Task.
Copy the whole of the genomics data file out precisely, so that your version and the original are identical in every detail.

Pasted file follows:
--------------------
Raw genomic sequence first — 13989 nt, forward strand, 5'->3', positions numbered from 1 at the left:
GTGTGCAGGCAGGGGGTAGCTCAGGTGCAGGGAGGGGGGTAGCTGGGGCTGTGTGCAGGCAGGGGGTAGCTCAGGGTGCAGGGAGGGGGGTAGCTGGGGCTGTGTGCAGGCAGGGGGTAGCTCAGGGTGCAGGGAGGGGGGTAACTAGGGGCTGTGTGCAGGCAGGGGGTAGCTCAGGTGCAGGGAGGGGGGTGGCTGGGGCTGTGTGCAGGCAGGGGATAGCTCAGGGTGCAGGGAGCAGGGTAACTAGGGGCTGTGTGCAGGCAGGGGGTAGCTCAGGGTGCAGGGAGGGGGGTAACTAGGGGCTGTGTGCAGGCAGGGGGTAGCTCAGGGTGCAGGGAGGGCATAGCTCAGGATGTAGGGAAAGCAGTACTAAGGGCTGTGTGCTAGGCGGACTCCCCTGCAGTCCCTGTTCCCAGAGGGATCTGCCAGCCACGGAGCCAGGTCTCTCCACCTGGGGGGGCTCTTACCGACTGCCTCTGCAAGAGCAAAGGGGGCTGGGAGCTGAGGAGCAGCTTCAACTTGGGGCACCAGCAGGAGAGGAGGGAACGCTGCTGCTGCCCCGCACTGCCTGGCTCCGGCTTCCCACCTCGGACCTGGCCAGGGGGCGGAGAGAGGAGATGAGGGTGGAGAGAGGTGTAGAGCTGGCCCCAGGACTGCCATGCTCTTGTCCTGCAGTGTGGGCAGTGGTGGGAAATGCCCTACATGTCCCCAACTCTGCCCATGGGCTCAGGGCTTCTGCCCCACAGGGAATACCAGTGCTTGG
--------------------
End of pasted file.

Raw genomic sequence first — 13989 nt, forward strand, 5'->3', positions numbered from 1 at the left:
GTGTGCAGGCAGGGGGTAGCTCAGGTGCAGGGAGGGGGGTAGCTGGGGCTGTGTGCAGGCAGGGGGTAGCTCAGGGTGCAGGGAGGGGGGTAGCTGGGGCTGTGTGCAGGCAGGGGGTAGCTCAGGGTGCAGGGAGGGGGGTAACTAGGGGCTGTGTGCAGGCAGGGGGTAGCTCAGGTGCAGGGAGGGGGGTGGCTGGGGCTGTGTGCAGGCAGGGGATAGCTCAGGGTGCAGGGAGCAGGGTAACTAGGGGCTGTGTGCAGGCAGGGGGTAGCTCAGGGTGCAGGGAGGGGGGTAACTAGGGGCTGTGTGCAGGCAGGGGGTAGCTCAGGGTGCAGGGAGGGCATAGCTCAGGATGTAGGGAAAGCAGTACTAAGGGCTGTGTGCTAGGCGGACTCCCCTGCAGTCCCTGTTCCCAGAGGGATCTGCCAGCCACGGAGCCAGGTCTCTCCACCTGGGGGGGCTCTTACCGACTGCCTCTGCAAGAGCAAAGGGGGCTGGGAGCTGAGGAGCAGCTTCAACTTGGGGCACCAGCAGGAGAGGAGGGAACGCTGCTGCTGCCCCGCACTGCCTGGCTCCGGCTTCCCACCTCGGACCTGGCCAGGGGGCGGAGAGAGGAGATGAGGGTGGAGAGAGGTGTAGAGCTGGCCCCAGGACTGCCATGCTCTTGTCCTGCAGTGTGGGCAGTGGTGGGAAATGCCCTACATGTCCCCAACTCTGCCCATGGGCTCAGGGCTTCTGCCCCACAGGGAATACCAGTGCTTGG